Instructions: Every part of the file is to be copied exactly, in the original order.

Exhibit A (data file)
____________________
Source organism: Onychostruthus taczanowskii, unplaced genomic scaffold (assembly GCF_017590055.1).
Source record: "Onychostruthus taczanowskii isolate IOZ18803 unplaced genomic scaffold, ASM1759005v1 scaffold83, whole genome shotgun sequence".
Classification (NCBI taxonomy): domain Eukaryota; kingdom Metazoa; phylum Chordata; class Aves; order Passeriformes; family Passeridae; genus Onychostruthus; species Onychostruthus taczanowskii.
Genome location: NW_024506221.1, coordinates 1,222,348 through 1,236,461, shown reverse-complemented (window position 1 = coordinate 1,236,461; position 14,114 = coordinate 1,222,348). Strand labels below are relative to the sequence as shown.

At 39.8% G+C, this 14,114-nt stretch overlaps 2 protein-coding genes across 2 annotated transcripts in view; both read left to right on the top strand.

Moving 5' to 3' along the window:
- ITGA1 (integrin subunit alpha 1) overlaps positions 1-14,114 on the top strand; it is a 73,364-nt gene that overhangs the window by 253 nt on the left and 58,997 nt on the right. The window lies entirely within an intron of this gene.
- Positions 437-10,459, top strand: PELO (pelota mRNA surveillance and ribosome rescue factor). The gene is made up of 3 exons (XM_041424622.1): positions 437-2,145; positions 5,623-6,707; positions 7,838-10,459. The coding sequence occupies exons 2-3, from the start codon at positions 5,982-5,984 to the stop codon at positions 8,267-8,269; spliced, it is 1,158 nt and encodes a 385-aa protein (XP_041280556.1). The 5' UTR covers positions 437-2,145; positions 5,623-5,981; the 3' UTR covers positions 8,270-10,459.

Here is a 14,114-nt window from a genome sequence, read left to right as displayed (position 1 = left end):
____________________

Source organism: Onychostruthus taczanowskii, unplaced genomic scaffold (assembly GCF_017590055.1).
Source record: "Onychostruthus taczanowskii isolate IOZ18803 unplaced genomic scaffold, ASM1759005v1 scaffold83, whole genome shotgun sequence".
Classification (NCBI taxonomy): domain Eukaryota; kingdom Metazoa; phylum Chordata; class Aves; order Passeriformes; family Passeridae; genus Onychostruthus; species Onychostruthus taczanowskii.
Genome location: NW_024506221.1, coordinates 1,222,348 through 1,236,461, shown reverse-complemented (window position 1 = coordinate 1,236,461; position 14,114 = coordinate 1,222,348). Strand labels below are relative to the sequence as shown.

At 39.8% G+C, this 14,114-nt stretch overlaps 2 protein-coding genes across 2 annotated transcripts in view; both read left to right on the top strand.

Moving 5' to 3' along the window:
- ITGA1 (integrin subunit alpha 1) overlaps positions 1-14,114 on the top strand; it is a 73,364-nt gene that overhangs the window by 253 nt on the left and 58,997 nt on the right. The window lies entirely within an intron of this gene.
- Positions 437-10,459, top strand: PELO (pelota mRNA surveillance and ribosome rescue factor). The gene is made up of 3 exons (XM_041424622.1): positions 437-2,145; positions 5,623-6,707; positions 7,838-10,459. The coding sequence occupies exons 2-3, from the start codon at positions 5,982-5,984 to the stop codon at positions 8,267-8,269; spliced, it is 1,158 nt and encodes a 385-aa protein (XP_041280556.1). The 5' UTR covers positions 437-2,145; positions 5,623-5,981; the 3' UTR covers positions 8,270-10,459.

Here is a 14,114-nt window from a genome sequence, read left to right as displayed (position 1 = left end):